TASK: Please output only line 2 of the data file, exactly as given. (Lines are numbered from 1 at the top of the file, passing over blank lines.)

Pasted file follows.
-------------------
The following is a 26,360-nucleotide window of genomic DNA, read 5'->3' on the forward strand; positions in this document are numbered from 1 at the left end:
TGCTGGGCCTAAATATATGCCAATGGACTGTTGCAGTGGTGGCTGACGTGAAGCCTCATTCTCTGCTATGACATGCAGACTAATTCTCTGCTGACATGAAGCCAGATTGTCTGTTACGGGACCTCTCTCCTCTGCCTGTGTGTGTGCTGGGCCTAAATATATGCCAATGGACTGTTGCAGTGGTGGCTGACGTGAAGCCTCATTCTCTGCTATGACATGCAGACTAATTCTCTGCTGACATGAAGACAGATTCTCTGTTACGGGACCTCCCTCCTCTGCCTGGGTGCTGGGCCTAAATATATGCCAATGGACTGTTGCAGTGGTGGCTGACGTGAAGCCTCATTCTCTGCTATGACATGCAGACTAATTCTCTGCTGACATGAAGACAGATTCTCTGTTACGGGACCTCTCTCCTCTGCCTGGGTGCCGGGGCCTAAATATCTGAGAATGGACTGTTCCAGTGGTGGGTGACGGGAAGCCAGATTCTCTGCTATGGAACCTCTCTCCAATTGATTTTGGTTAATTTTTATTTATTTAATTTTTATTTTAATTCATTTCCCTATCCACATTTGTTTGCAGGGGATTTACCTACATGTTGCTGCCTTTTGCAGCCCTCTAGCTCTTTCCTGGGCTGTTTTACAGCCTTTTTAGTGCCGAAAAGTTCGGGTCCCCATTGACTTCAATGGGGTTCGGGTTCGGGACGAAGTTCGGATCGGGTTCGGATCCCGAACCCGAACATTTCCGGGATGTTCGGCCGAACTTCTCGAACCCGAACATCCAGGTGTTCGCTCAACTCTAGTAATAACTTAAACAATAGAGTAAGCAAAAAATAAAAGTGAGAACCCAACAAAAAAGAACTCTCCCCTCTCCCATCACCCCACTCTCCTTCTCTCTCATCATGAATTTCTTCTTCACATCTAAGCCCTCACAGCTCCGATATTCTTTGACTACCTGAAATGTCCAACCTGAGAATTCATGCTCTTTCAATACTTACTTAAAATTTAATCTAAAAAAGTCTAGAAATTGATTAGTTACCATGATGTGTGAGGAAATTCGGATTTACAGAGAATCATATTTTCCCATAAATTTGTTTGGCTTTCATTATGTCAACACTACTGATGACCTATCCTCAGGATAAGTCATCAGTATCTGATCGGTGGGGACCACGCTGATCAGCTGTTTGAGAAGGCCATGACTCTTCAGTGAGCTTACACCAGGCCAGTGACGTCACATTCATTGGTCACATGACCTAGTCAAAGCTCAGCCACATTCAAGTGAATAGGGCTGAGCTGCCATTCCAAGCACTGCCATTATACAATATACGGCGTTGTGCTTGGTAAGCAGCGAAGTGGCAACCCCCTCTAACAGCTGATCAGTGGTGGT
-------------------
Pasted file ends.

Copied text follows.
TGCTGGGCCTAAATATATGCCAATGGACTGTTGCAGTGGTGGCTGACGTGAAGCCTCATTCTCTGCTATGACATGCAGACTAATTCTCTGCTGACATGAAGCCAGATTGTCTGTTACGGGACCTCTCTCCTCTGCCTGTGTGTGTGCTGGGCCTAAATATATGCCAATGGACTGTTGCAGTGGTGGCTGACGTGAAGCCTCATTCTCTGCTATGACATGCAGACTAATTCTCTGCTGACATGAAGACAGATTCTCTGTTACGGGACCTCCCTCCTCTGCCTGGGTGCTGGGCCTAAATATATGCCAATGGACTGTTGCAGTGGTGGCTGACGTGAAGCCTCATTCTCTGCTATGACATGCAGACTAATTCTCTGCTGACATGAAGACAGATTCTCTGTTACGGGACCTCTCTCCTCTGCCTGGGTGCCGGGGCCTAAATATCTGAGAATGGACTGTTCCAGTGGTGGGTGACGGGAAGCCAGATTCTCTGCTATGGAACCTCTCTCCAATTGATTTTGGTTAATTTTTATTTATTTAATTTTTATTTTAATTCATTTCCCTATCCACATTTGTTTGCAGGGGATTTACCTACATGTTGCTGCCTTTTGCAGCCCTCTAGCTCTTTCCTGGGCTGTTTTACAGCCTTTTTAGTGCCGAAAAGTTCGGGTCCCCATTGACTTCAATGGGGTTCGGGTTCGGGACGAAGTTCGGATCGGGTTCGGATCCCGAACCCGAACATTTCCGGGATGTTCGGCCGAACTTCTCGAACCCGAACATCCAGGTGTTCGCTCAACTCTAGTAATAACTTAAACAATAGAGTAAGCAAAAAATAAAAGTGAGAACCCAACAAAAAAGAACTCTCCCCTCTCCCATCACCCCACTCTCCTTCTCTCTCATCATGAATTTCTTCTTCACATCTAAGCCCTCACAGCTCCGATATTCTTTGACTACCTGAAATGTCCAACCTGAGAATTCATGCTCTTTCAATACTTACTTAAAATTTAATCTAAAAAAGTCTAGAAATTGATTAGTTACCATGATGTGTGAGGAAATTCGGATTTACAGAGAATCATATTTTCCCATAAATTTGTTTGGCTTTCATTATGTCAACACTACTGATGACCTATCCTCAGGATAAGTCATCAGTATCTGATCGGTGGGGACCACGCTGATCAGCTGTTTGAGAAGGCCATGACTCTTCAGTGAGCTTACACCAGGCCAGTGACGTCACATTCATTGGTCACATGACCTAGTCAAAGCTCAGCCACATTCAAGTGAATAGGGCTGAGCTGCCATTCCAAGCACTGCCATTATACAATATACGGCGTTGTGCTTGGTAAGCAGCGAAGTGGCAACCCCCTCTAACAGCTGATCAGTGGTGGT